Anika Noni Rose: The black queer love story on Little Fires Everywhere ‘felt honest’

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Mild spoilers for Little Fires Everywhere that will not spoil the main plot
Anika Noni Rose was interviewed from home for People Now on her work in Hulu’s Little Fires Everywhere. She played Mia (Kerry Washington’s) art mentor from college, as seen in flashbacks. My friend Lola_Lola (Z) convinced me to watch LFE when I wanted to give up after the first episode. The characters were intense at first and I didn’t like anyone. About midway through episode three I was hooked, so if you’re on the fence about it like I was, give it a chance. She also told me that the actresses who played the young versions of Kerry Washington and Reese Witherspoon’s characters were amazing and they are! They’re played by Tiffany Boone (Mia/Kerry) and AnnaSophia Robb (Elena/Reese). Somehow they both nailed their voices and inflection, it was so impressive and made me wonder if they had an on-set voice coach. Anika plays Mia’s college professor and mentor who has a relationship with young Mia. She spoke to People and had nothing but praise for what a great set it was, especially compared to other sets she’s worked on.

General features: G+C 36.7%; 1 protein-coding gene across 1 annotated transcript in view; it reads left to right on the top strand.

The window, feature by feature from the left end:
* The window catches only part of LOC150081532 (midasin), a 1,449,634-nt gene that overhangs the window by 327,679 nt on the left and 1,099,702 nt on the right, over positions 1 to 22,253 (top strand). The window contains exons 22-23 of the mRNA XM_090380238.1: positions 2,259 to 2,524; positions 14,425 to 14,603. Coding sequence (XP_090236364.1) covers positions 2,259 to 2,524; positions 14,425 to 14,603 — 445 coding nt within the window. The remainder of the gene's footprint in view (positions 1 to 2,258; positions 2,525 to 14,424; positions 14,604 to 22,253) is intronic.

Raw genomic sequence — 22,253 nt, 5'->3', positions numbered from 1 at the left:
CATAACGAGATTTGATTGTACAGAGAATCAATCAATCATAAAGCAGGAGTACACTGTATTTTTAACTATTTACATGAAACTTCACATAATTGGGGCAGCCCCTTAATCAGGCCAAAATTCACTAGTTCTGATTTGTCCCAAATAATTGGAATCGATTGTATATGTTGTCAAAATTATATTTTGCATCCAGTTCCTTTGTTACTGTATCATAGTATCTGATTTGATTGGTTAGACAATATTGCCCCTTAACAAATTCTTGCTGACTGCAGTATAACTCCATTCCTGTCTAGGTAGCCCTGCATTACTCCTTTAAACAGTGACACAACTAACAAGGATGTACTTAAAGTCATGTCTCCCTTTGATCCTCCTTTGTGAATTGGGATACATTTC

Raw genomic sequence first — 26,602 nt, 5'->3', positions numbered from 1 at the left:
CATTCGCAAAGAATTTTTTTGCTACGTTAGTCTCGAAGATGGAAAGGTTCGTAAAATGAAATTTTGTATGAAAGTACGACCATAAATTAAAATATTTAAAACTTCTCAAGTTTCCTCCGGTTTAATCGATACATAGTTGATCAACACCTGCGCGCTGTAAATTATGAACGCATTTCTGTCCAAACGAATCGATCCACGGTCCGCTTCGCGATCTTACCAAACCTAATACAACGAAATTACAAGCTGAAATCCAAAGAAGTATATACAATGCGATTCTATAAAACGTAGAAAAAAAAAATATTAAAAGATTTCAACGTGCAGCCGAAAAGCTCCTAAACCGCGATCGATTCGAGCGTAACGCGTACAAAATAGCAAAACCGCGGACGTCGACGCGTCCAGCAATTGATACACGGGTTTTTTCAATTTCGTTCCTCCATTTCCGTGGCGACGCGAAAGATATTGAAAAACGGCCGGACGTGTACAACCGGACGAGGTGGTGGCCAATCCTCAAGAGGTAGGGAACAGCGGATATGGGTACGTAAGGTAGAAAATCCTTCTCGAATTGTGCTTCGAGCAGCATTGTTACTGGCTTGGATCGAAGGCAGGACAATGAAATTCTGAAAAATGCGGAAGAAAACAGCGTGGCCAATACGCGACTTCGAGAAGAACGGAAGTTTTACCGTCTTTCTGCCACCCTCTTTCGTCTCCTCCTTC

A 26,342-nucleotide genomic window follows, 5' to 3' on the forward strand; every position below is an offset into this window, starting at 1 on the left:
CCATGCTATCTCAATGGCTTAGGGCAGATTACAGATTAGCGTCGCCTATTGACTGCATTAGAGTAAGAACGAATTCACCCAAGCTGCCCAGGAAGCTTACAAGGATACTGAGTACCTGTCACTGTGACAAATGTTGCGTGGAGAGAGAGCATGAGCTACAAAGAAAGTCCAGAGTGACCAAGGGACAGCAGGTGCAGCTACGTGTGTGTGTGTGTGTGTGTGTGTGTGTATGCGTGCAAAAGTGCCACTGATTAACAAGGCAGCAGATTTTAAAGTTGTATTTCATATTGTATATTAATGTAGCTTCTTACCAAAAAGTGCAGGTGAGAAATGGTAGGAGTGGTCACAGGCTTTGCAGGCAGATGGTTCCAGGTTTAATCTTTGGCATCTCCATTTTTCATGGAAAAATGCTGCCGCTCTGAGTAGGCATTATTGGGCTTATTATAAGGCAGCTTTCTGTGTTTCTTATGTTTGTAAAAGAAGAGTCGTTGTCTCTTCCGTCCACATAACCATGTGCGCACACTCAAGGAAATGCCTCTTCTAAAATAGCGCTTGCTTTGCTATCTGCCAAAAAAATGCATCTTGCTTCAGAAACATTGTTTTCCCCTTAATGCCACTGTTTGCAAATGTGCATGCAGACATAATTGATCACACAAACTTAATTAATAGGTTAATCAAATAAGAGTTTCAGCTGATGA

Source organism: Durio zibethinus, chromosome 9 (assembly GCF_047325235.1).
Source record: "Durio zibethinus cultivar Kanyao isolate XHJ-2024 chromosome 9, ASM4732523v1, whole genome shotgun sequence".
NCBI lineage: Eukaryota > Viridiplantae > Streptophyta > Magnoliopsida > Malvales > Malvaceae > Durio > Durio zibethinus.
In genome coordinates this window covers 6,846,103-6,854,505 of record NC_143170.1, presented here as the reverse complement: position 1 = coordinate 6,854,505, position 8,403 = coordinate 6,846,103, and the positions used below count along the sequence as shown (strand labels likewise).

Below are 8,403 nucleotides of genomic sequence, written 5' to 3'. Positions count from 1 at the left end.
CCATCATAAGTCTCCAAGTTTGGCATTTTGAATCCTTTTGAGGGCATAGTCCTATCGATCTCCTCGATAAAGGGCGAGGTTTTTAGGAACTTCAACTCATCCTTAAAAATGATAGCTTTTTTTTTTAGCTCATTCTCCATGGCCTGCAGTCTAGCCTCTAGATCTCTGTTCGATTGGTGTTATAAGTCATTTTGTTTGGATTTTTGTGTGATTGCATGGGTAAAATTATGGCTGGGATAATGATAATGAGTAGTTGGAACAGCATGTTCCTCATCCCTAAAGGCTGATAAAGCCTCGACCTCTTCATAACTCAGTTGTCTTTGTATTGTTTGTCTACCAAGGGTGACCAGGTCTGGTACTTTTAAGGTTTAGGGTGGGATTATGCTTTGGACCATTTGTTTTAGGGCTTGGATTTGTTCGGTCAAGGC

On guest starring and not getting scenes with the leads
Our director [Nzingha Stewart] was fantastic. It was such an inclusive set that you didn’t feel like you weren’t connected to people [or] were dropped into a space. They made certain that everyone felt welcome [and] necessary. What you saw in front of the camera with all these amazing women, you also saw behind the camera, which was fantastic and very different. Reese [was welcoming]. That doesn’t always happen. Sets are not always pleasant.

On her character’s love story
It felt complete and true and honest.

[From People Now via Twitter]

I really enjoyed this brief interview and it sounds like such women-centric sets are rare. It reminded me of working in the tech industry in the late 90s and early 2000s and how toxic that was. I do wonder about the way she characterized that relationship. It felt that Anika’s character was grooming young Mia, because they were a professor and student! Others saw it differently, and I wanted to quote this piece from The Advocate about how the relationship felt genuine.